Making the most of gainful surprises
When we think of financial surprises it’s usually in the form of an unplanned tax debt, a sudden bill, or some irksome expense that comes out of the blue.
Every now and then though, luck (or, more likely circumstance) decides to give us a break and sends some handy extra cash our way. Sometimes it’s a bittersweet inheritance, sometimes it’s from an upheaval, such as a severance package, and for the rare few, it simply comes from holding that one, lucky lottery ticket. But, no matter how the windfall came about, once its reality starts to sink in, the mind naturally leans towards what to do with it.
A smart strategy may be to invest it for a more comfortable retirement. But if you put it all in a term deposit or add to an investment portfolio, the earnings will generally incur tax. A more effective option, may be to contribute to your 401(k) workplace plan. But beware, like other countries, such as Australia, there are actually limits to how much you can plough in each year. In the US, these caps are called 401(k) Employee Annual Contribution Limits.
Windfalls and 401(k) plans
There are two types of 401(k) options. The standard ‘Traditional’ version gives you an up-front tax break, while the ‘Roth 401(k)’ gives you a tax-free income in retirement (since you’ve already paid tax on the money you’ve contributed).
Either way though, the annual limits are the same.
Currently (in 2023) the contribution limits for individuals are:
Under 50yo: $22,500 total per year
50yo or older: $30,000 total per year
The limit for over-50s is higher thanks to the $7,500 catch-up contribution that’s available once you hit 50.
Provided you opened your 401(k) at least five years beforehand, using a windfall to boost your retirement gives you the benefit of additional tax-free income stream when you reach 59 years and six months.
Even if retirement for you is years away, investing surplus cash in your 401(k) up to the maximums can still be a sound strategy, as long as your current miserly approach to spending is covering your needs right now.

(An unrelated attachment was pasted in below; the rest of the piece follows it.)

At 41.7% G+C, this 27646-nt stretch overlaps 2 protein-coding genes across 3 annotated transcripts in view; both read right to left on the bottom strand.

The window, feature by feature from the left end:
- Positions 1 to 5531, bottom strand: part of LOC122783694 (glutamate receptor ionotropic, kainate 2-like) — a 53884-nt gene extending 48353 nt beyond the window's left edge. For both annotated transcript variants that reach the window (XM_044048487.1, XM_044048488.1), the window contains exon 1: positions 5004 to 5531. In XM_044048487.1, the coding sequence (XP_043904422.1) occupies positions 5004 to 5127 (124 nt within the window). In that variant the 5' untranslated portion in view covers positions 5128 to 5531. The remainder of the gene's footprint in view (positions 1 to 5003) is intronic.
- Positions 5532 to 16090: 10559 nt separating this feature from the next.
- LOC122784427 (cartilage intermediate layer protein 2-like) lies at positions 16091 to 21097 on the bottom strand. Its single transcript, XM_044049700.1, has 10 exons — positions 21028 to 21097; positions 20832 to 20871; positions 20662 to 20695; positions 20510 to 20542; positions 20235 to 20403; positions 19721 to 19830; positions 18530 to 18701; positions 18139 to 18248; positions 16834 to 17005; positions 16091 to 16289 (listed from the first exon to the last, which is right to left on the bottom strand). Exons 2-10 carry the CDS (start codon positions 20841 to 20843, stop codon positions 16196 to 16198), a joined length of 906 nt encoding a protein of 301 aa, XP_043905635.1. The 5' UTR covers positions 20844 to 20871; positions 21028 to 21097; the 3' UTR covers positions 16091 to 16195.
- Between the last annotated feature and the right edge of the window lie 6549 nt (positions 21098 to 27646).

Windfalls, investments and tax
One side-effect of a sudden rush of cash to the hip pocket, can be a sudden rush of blood to the head – figuratively speaking at least.
Even smart minds may briefly picture a shiny Mercedes parked outside the new beach house, but such visions should be quickly shrouded by more sensible and astute ideas.
As previously mentioned, interest accrued on term deposits and earnings on investments generally attract some form of tax, and while the tax shouldn’t exceed your returns, they can take a fair bite out of them. That’s why, it’s always shrewd to seek professional advice if your windfall is substantial – especially if you want to maximise the tax advantages.
Of course, some bonanzas are taxed at the outset.
Lottery wins across the US are taxed at federal level as they’re considered to be part of your income. And then depending on where you live, even more may be collected by the state coffers. The same goes for severance packages.
On the flip-side, inheritances are not taxed, except in a handful of states1 (Iowa, Kentucky, Maryland, Nebraska, New Jersey, and Pennsylvania), and even then, there are conditions based on the amount you inherit, and how you’re related to your benefactor.
This means that, outside of contributing to a 401(k), the source of your financial bonus may influence where and how you invest.
Ultimately though, if you find yourself the recipient of an unexpected windfall, the best advice is professional advice.
Let the emotions settle before making any big decisions, make an appointment with a financial planner, and definitely do not duck into a luxury auto showroom on the way.